Nov. 19 (UPI) -- Georgia announced Thursday that its manual recount of ballots reaffirmed President-elect Joe Biden as the first Democrat to win the state in nearly 30 years.
The audit results showed Biden won the state with 2,475,141 votes to President Donald Trump's 2,462,857, a 12,284-vote margin. Under the initial count, Biden won by a 12,780 margin, giving Trump a gain of 496 votes in the recount.
Most electoral recounts typically vary by a few hundred votes, experts say.
"Georgia's historic first statewide audit reaffirmed that the state's new secure paper ballot voting system accurately counted and reported results," Secretary of State Brad Raffensperger said. "This is a credit to the hard work of our county and local elections officials who moved quickly to undertake and complete such a momentous task in a short period of time."
Raffensperger ordered the recount last week, saying it was necessary because the margin between Biden and Trump was less than a half-percent.
Close to 5 million Georgians voted in the 2020 election.
Included in the new tally were about 5,800 uncounted votes that were discovered on memory cards in a few counties -- about 3,600 for Trump and 2,200 for Biden.
"I don't believe at the end of the day it will change the total results," Raffensperger told CNN on Wednesday, adding that no evidence of voter fraud has been uncovered.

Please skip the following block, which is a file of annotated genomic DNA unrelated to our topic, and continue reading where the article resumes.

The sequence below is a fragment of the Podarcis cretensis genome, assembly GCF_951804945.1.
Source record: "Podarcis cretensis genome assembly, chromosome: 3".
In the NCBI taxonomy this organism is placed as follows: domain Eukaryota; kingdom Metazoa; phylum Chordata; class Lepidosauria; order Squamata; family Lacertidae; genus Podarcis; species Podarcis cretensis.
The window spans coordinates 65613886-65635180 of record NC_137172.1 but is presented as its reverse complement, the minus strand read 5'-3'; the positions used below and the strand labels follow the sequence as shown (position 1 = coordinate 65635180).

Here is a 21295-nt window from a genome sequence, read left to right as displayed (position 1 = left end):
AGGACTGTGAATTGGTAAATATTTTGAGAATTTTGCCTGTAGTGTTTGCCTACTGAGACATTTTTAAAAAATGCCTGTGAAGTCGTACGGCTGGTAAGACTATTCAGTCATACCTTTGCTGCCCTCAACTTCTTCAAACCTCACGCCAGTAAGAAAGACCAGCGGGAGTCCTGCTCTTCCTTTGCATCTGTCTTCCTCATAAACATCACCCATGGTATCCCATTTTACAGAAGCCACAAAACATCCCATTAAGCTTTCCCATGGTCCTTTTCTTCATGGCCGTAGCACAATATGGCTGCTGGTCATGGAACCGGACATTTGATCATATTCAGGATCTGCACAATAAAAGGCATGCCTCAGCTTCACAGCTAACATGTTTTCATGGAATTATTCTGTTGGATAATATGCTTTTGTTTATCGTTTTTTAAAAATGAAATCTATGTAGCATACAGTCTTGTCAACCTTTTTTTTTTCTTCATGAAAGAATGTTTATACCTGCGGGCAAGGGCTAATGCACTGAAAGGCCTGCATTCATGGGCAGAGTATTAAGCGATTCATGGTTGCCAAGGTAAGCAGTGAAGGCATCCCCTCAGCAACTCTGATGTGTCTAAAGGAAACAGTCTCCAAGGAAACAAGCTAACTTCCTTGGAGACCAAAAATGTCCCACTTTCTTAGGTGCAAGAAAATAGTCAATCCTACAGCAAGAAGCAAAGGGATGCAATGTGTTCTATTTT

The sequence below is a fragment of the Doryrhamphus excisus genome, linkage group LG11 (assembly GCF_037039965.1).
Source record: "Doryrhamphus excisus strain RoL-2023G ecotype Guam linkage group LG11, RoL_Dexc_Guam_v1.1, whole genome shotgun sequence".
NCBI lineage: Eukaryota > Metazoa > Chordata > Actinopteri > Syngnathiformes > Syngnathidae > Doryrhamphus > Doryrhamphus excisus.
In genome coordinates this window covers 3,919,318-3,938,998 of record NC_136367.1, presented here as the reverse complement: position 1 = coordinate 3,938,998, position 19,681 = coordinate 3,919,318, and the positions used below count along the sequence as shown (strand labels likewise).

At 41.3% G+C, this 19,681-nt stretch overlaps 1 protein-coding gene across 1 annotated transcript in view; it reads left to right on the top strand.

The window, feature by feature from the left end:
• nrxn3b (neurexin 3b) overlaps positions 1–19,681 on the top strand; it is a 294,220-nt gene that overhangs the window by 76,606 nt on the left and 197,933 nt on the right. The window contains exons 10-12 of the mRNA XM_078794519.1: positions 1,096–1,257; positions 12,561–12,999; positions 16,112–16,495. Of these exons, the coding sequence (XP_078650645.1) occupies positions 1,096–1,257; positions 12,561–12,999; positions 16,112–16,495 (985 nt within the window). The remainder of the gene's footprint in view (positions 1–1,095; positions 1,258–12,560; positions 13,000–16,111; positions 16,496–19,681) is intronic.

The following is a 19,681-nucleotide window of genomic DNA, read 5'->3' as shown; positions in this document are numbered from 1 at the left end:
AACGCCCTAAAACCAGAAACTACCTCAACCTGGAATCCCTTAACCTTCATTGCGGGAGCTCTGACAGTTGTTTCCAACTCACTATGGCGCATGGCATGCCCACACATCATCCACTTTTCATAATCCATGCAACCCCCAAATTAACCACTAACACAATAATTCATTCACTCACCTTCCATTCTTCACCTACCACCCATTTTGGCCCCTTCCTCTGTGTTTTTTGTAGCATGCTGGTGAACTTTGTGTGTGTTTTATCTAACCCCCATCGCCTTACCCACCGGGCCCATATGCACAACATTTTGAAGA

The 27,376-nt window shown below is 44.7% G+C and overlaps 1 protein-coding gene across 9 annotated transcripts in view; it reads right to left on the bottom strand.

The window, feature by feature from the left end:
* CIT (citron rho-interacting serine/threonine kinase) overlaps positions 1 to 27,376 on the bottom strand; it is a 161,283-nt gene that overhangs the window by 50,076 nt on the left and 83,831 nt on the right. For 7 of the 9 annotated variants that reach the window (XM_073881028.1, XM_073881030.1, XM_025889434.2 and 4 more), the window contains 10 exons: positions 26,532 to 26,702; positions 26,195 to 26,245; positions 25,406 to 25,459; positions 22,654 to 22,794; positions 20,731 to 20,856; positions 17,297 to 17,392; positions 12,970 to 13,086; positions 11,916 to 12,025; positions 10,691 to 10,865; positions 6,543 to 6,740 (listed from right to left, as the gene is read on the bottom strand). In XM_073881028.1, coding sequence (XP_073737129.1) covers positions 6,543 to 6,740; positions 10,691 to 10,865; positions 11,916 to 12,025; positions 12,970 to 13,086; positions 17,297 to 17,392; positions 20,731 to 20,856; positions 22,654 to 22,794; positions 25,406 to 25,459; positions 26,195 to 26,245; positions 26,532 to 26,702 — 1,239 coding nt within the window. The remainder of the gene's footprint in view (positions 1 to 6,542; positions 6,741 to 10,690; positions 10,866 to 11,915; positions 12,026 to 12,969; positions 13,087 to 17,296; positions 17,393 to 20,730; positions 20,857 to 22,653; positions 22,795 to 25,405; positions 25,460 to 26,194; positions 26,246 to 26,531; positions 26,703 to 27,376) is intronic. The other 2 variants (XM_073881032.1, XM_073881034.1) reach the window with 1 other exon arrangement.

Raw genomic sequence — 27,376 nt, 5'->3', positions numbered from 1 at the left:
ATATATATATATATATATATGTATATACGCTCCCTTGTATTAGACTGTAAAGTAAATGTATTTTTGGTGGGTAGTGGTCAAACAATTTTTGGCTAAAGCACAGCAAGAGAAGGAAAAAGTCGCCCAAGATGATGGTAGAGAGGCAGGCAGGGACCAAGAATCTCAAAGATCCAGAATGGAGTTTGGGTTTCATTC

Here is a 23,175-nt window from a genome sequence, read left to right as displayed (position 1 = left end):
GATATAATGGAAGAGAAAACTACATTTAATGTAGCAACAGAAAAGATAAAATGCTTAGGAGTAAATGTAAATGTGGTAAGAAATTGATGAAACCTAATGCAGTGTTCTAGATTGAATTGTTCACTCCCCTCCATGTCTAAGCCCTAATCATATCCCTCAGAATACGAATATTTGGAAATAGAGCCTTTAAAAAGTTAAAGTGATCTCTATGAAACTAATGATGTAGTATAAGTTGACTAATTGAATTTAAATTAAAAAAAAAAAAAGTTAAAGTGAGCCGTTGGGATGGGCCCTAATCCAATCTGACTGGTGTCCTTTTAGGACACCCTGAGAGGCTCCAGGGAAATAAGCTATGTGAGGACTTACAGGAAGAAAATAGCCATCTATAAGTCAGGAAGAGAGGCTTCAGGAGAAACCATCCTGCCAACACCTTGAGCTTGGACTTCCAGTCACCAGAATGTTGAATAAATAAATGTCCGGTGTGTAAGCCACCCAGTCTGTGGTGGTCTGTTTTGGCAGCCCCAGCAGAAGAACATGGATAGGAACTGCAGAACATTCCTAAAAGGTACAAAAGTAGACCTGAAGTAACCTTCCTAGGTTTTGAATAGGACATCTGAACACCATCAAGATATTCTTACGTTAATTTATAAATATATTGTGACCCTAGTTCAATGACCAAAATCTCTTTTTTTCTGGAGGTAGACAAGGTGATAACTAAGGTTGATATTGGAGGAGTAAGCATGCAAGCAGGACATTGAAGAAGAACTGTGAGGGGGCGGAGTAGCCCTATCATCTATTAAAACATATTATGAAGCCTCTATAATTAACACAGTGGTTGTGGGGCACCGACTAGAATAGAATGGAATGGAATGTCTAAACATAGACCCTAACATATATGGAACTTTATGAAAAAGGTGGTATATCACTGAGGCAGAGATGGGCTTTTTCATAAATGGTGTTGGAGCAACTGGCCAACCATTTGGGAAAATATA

Biden was projected as the winner in Georgia by most major news outlets. He is the first Democrat to win in the state since then-candidate Bill Clinton in 1992. The state awards 16 electoral votes.
State law calls for Raffensperger to certify the election results by Friday. Once he does so, the certified results will be sent to Georgia Gov. Brian Kemp for his signature. The Trump campaign can then request a machine recount of the ballots using high-capacity scanners.
The announcement came as judges in three states rejected lawsuits filed by the Trump campaign and the Republican Party while Trump's re-election campaign also rescinded a case in Michigan.
The suits are part of a litigious effort by the Trump campaign to challenge election results in the battleground states of Pennsylvania, Wisconsin, Georgia, Nevada and Arizona. Many have been dismissed or withdrawn.
Repeated claims of fraud by the campaign have been consistently refuted by experts and election officials, many of whom say they are a clear and direct threat to American democracy.
"There's nothing inherently legitimate about filing these lawsuits," Harvard University law professor Nicholas Stephanopoulos told the Harvard Crimson Thursday. "There's simply no evidence to support the allegations of fraud, non-compliance with state law, faulty software or glitches, etc."
"A fair number of lawsuits are frivolous, in the quite technical sense that it would [be] appropriate for a judge to impose sanctions such as fines on the [attorneys] who filed them," added Harvard Professor Emeritus Mark Tushnet.